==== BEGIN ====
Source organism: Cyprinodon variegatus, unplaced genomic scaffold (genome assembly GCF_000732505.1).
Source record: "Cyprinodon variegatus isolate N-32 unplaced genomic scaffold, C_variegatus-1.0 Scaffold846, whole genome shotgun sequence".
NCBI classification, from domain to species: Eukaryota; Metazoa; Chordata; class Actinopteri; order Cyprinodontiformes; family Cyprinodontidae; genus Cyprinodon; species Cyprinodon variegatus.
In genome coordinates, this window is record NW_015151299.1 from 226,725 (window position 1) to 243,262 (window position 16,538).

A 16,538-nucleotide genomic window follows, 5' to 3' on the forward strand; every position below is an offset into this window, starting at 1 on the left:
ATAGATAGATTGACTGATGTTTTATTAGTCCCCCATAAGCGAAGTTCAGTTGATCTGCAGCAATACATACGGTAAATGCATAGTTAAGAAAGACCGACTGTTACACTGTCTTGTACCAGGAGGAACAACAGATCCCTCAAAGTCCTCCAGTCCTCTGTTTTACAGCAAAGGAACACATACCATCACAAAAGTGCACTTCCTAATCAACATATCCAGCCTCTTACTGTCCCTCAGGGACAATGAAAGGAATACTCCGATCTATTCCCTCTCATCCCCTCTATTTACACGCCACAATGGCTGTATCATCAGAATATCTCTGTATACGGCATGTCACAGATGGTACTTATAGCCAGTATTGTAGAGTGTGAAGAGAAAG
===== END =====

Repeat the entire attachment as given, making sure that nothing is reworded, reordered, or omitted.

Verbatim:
Source organism: Cyprinodon variegatus, unplaced genomic scaffold (genome assembly GCF_000732505.1).
Source record: "Cyprinodon variegatus isolate N-32 unplaced genomic scaffold, C_variegatus-1.0 Scaffold846, whole genome shotgun sequence".
NCBI classification, from domain to species: Eukaryota; Metazoa; Chordata; class Actinopteri; order Cyprinodontiformes; family Cyprinodontidae; genus Cyprinodon; species Cyprinodon variegatus.
In genome coordinates, this window is record NW_015151299.1 from 226,725 (window position 1) to 243,262 (window position 16,538).

A 16,538-nucleotide genomic window follows, 5' to 3' on the forward strand; every position below is an offset into this window, starting at 1 on the left:
ATAGATAGATTGACTGATGTTTTATTAGTCCCCCATAAGCGAAGTTCAGTTGATCTGCAGCAATACATACGGTAAATGCATAGTTAAGAAAGACCGACTGTTACACTGTCTTGTACCAGGAGGAACAACAGATCCCTCAAAGTCCTCCAGTCCTCTGTTTTACAGCAAAGGAACACATACCATCACAAAAGTGCACTTCCTAATCAACATATCCAGCCTCTTACTGTCCCTCAGGGACAATGAAAGGAATACTCCGATCTATTCCCTCTCATCCCCTCTATTTACACGCCACAATGGCTGTATCATCAGAATATCTCTGTATACGGCATGTCACAGATGGTACTTATAGCCAGTATTGTAGAGTGTGAAGAGAAAG